Sewing - Bike Stick Holder

stick holder showing strap attachments  stick holder on bike, view from side stick holder on bike, view from rear
(Photos on this page show a different hiking stick from the one I currently carry, but result is the same.)

Carries hiking stick on front fork, in quick-draw position for defense against dogs. Rubber tip should be removed and stored elsewhere before inserting stick into holder. Otherwise, rubber tip will come off when stick is withdrawn and become stuck in holder. Also, stick is far more effective as a weapon with sharp carbide tip exposed. Top of stick hung from extra steerer protruding above stem. I would carry the hiking stick using the stick holder even if dogs were not a problem, since I need a hiking stick to support the front of my tarp.

stick holder as bike stand
Stick can be positioned against underside of rear rack, to prop bike up. I sometimes use this feature when cleaning/lubing the chain in the field. For bikes with derailleurs, stick can be positioned to hold rear wheel off ground, allowing adjustment of derailleurs in the field. Front wheel should be immobilized using brake band when using stick to prop bike up. Click-stand max with fat-foot and center-bracket (plus 2 spare elastic bands for center-bracket) at 100g is an alternative for propping bike up, but doesn't provide protection from dogs. Click-stand not sturdy enough to reliably lift rear wheel off ground to allow adjustment of derailleurs. Neither hiking stick, nor click-stand, nor regular kick-stand should be relied upon to hold bike upright when unattended, especially if possibility of strong wind gusts. Instead, lay bike on ground or lean against wall or other strong support.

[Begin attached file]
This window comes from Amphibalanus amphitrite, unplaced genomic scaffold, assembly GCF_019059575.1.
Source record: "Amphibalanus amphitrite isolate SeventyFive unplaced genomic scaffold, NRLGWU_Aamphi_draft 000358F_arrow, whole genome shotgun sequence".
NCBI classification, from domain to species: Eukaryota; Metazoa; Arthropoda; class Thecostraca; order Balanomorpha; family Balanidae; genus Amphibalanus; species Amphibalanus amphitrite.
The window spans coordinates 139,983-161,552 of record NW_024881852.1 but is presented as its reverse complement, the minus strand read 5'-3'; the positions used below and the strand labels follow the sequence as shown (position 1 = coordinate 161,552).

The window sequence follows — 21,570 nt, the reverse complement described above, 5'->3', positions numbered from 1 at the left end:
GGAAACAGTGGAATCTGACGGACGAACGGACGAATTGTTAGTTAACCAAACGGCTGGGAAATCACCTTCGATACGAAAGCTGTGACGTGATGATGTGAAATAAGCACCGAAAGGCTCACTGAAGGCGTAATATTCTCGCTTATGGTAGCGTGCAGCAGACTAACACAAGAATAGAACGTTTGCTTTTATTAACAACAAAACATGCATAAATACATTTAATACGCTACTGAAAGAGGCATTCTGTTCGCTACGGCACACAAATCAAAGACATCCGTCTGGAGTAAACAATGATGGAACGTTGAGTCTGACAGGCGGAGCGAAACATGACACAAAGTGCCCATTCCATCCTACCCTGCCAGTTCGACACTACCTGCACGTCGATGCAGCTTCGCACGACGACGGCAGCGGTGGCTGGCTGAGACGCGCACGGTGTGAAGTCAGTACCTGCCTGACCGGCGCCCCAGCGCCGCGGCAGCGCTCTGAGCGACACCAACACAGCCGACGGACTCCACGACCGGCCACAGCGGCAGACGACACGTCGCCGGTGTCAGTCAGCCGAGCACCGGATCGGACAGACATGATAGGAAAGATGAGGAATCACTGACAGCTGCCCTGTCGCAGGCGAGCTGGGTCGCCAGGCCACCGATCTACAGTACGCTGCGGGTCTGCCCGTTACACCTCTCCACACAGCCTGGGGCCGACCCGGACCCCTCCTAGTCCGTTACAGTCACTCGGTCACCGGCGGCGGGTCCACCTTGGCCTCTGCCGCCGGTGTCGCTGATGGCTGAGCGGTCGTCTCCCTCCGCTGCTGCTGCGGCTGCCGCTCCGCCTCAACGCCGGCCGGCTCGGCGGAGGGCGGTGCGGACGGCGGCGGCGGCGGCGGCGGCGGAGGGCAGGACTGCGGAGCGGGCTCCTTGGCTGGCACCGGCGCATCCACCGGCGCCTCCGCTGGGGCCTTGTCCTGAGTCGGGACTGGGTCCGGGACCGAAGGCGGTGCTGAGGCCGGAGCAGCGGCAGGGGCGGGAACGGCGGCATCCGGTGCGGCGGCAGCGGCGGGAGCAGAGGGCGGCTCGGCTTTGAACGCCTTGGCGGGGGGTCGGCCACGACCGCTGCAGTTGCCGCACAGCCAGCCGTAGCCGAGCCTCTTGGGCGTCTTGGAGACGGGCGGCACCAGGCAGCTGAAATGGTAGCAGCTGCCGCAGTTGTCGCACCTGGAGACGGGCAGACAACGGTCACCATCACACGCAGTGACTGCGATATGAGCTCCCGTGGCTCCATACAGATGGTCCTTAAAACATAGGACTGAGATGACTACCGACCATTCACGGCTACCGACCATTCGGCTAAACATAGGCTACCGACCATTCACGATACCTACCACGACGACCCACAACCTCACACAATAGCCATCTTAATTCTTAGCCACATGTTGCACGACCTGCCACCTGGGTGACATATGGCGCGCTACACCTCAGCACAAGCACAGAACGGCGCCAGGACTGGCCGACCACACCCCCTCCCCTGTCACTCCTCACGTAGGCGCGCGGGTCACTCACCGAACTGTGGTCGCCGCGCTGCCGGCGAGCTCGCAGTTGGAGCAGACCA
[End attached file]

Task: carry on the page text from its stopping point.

Stick-holder does not interfere with my home-made front panniers attached to Thorn front racks. I do not know whether the stick-holder would interfere with Ortlieb panniers on these or other racks.

Some bike tourists swear by Halt!, which is a pepper spray designed to be used on dogs. Others squirt dogs in the face with household ammonia loaded in a water pistol. I am skeptical of such chemical methods, though perhaps they work well. A stick has the advantage of controlled application. For a puppy that simply doesn't know what it is doing, merely jab the stick at the dog without hitting it. For a larger but still not vicious dog, poke the dog in the ribs. For a vicious pit bull, poke the dog in the eye. A stick can be used multiple times and can't possibly fail, whereas chemicals could leak or lose pressure or run out. If stored in the sheath shown above, a stick is both secure from falling out when hitting a bump, yet ready to be withdrawn quickly when needed. Whereas chemicals stored loosely risk getting lost, and chemicals stored securely might take too long to withdraw when needed (a handgun would have the same problem). So even if chemicals are effective, there are still many reasons to prefer a stick.

If cut according to following instructions and attached to my Thorn Nomad bike, ideal stick length is 32". This length puts top of stick even with top of steerer. Holder weighs 30 grams (not counting the stick).